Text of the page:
- The Taylor rule provides no guidance about what to do when the predicted rate is negative, as has been the case for almost the entire period since the crisis.
- There is no agreement on what the Taylor rule weights on inflation and the output gap should be, except with respect to their signs. The optimal weights would respond not only to changes in preferences of policymakers, but also to changes in the structure of the economy and the channels of monetary policy transmission.
[footnote 2. 2. I caution against reading too much into the fact that the modified Taylor rule predicts a positive federal funds rate at the far right end of the figure. The FOMC has many factors to consider in its decisions. For example, the Taylor rule used in Figure 2, like the original Taylor rule, assumes that the long-run real funds rate is 2 percent. If the equilibrium real funds rate is lower than that, as both financial markets and FOMC participants appear to believe, then the modified Taylor rule used in Figure 2 may currently be predicting a funds rate that is too high.
San Francisco Fed’s John Williams did note that using the Taylor Rule is not “absolutely fail-safe“, but “will continue to be part of the discussion“. Consider,
- monetary policy has manipulated the economy making “rules” based on historical data unreliable and the results unpredictable;
- there was too much data showing the economy was slowing;
John Williams implied the economy was close to full employment. I am on record that the Fed is looking at the wrong set of data if anyone believes the USA is close to full employment. Here is how I see the prime working ages:
There may be misallocation of skill sets or people living in places without enough jobs – but nobody is going to convince me the above graph is demonstrating the USA is nearing full employment. The 20 to 24 year curve is telling me that too many people (compared to historical data) are getting a higher education because they cannot find a job.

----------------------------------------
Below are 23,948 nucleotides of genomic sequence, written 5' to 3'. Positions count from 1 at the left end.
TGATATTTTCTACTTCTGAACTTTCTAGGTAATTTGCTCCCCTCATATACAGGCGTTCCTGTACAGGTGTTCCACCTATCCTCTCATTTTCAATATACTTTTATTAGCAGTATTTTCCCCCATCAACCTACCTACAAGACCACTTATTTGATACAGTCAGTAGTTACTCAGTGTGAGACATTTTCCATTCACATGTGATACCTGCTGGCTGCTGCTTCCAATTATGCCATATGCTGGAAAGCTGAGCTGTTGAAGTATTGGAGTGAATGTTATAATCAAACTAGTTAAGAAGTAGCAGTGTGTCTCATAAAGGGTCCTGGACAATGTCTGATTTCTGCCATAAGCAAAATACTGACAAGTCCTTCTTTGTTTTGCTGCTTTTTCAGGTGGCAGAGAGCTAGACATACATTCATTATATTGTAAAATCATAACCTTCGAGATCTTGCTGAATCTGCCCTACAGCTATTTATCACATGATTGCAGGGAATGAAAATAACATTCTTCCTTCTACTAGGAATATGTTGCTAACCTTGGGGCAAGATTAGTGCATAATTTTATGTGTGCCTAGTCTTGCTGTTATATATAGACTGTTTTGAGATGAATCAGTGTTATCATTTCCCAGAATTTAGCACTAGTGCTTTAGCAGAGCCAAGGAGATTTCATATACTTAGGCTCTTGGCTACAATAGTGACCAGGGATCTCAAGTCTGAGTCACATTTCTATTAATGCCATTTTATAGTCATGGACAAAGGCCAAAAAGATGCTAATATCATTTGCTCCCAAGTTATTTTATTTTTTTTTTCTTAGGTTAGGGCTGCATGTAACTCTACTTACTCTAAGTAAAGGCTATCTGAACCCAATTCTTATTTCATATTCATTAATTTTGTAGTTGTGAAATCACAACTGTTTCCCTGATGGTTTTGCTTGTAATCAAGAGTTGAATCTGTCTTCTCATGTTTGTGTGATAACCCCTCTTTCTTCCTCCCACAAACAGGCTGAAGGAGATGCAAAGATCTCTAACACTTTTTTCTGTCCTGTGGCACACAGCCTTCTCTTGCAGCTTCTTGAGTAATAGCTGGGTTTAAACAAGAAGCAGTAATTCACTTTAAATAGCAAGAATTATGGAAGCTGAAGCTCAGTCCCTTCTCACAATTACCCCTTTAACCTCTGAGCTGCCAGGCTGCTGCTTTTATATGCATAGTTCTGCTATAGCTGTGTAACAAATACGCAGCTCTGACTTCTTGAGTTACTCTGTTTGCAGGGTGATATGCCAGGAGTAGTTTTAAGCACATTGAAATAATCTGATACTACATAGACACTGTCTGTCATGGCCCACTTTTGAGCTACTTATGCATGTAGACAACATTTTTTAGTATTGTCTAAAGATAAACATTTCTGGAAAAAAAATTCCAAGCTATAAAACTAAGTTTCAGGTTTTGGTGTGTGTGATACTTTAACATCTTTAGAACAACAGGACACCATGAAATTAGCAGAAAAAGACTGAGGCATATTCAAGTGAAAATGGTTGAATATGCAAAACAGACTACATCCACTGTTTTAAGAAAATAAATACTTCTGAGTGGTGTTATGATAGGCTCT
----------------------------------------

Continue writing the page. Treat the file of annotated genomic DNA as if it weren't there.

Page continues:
I hope that the current subtle improvement in some trend lines in some data sets is the end of the deteriorating growth in the USA economy. If this is true, the Fed has dodged a bullet. If not, the Federal Reserve needs to find a new set of rules.
Other Economic News this Week:
The Econintersect Economic Index for March 2016 marginally improved but remains relatively weak. The index continues at one of the lowest values since the end of the Great Recession. It remains to be seen if this improvement is a reversal of the long term decline of our index since late 2014.
Current ECRI WLI Growth Index
The market expected (from Bloomberg) were 263,000 to 272,000 (consensus 270,000), and the Department of Labor reported 278,000 new claims. The more important (because of the volatility in the weekly reported claims and seasonality errors in adjusting the data) 4 week moving average moved from 272,000 (reported last week as 272,000) to 270,250. The rolling averages generally have been equal to or under 300,000 since August 2014.
Weekly Initial Unemployment Claims – 4 Week Average – Seasonally Adjusted – 2011 (red line), 2012 (green line), 2013 (blue line), 2014 (orange line), 2015 (violet line)
Bankruptcies this Week: Privately-held BH Sutton Mezz, GreenHunter Resources (pka GreenHunter Energy), Sports Authority Holdings, Privately-held SH 130 Concession Company [Texas toll road]